Opinion: ASU baseball will bounce back this season

Last season's down year should be a blip on the radar moving forward

ASU baseball’s 2017 season was one of the most uncharacteristic in the past five decades.

The team’s 23-32 record snapped a 54-year streak of consecutive 30 win seasons. There wasn’t a ton of depth on the roster, and off-field issues plagued the Sun Devils throughout the season.

However, this year’s squad looks poised to get the ASU baseball program back on the right track, and it’s crucial that they play up to expectations this season.

“I think for (head coach Tracy) Smith’s sake, it had better be (the season ASU rebounds),” Eric Sorenson, a writer for D1baseball.com, said. “I realize how things are. There was a lot of youth and a lot of injuries (last year). They’ve got to get back to being Arizona State. The talent is too good. The last few years of recruiting has got them back to that upper echelon.”

According to Baseball America, ASU reeled in the No. 4 ranked national recruiting class this year behind three SEC powerhouses in Vanderbilt University, the University of Florida and the University of Arkansas

Over the past few years, ASU has dominated recruiting in Arizona. Now, they need it to translate to wins. 

Throughout the course of ASU baseball’s storied history, fans, coaches, players and essentially anyone affiliated with ASU have become accustomed to sustained success and elite players. 

The Sun Devils brought home five national championships from 1965 to 1981, and ASU consistently churns out MLB players. Some notable names include MLB’s all-time home run leader Barry Bonds, Hall of Famer Reggie Jackson and current Boston Red Sox second baseman Dustin Pedroia.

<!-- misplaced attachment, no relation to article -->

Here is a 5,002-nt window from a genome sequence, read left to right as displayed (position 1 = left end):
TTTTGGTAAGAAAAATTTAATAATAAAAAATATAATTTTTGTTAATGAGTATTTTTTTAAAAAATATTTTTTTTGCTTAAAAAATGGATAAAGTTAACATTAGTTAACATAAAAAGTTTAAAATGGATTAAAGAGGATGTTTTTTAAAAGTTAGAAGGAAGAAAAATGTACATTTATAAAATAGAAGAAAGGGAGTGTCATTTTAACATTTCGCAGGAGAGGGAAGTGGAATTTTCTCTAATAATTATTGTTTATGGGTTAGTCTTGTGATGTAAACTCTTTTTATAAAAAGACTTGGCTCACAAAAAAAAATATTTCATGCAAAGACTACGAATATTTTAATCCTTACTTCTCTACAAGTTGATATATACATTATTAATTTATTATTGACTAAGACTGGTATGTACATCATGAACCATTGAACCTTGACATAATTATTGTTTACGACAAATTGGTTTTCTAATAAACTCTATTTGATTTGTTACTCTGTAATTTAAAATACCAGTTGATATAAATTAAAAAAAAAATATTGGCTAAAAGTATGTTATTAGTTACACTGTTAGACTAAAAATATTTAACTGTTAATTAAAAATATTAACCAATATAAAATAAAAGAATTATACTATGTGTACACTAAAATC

Needless to say, a sub-30-win season, let alone 23 wins, isn’t even close to the caliber of baseball ASU is used to playing. 

A big question for this year’s team will be how the freshmen and sophomore players manage to produce during their first or second full seasons of college baseball. 

“They didn’t have a defense to play Pac-12 ball (last year),” Sorenson said. “(Coach Smith) addressed that immediately with their recruiting.”

ASU is projected to start multiple freshmen and sophomores around the diamond this year, which could present a learning curve early in the season.

“One of the risks you run with young guys is having to throw them to the wolves,” Sorenson said. “(Coach Smith said) these guys were going to be sort of unfreshmen-like. Another thing that’s kind of good is a fairly easy schedule early on. I think they’ll scuffle a little bit, but they’re going to gel. They’re going to hit a comfort zone.”

Freshmen Drew Swift and Alika Williams are projected to play up the middle at second base and shortstop with sophomore Carter Aldrete likely moving to third base. Sophomore Hunter Bishop provides a nice bat and should find a spot somewhere in the outfield.

The pitching staff is where the maturity on the team starts to show. Of the five seniors on the roster, four are pitchers. Senior Eli Lingos headlines the Sun Devil rotation and serves as a model of consistency for ASU’s arms.

“There are difference makers that might end up being team leaders,” Sorenson said.

With other Pac-12 schools like Oregon State, Stanford and UCLA bringing back elite talent from last year and recruiting well, time will tell whether ASU has what it takes to consistently win series against top opponents. 

Regardless, ASU baseball looks ready to turn the page on last season and get back to what has made it such a dominant program in the past. 

“They’re looking to prove themselves this year,” Sorenson said. “They’re going to get back to playing near ASU baseball.” 


Reach the columnist at Steven.Slobodzian@asu.edu or follow @PSlobodzianASU on Twitter.

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Editor’s note: The opinions presented in this column are the author’s and do not imply any endorsement from The State Press or its editors. 

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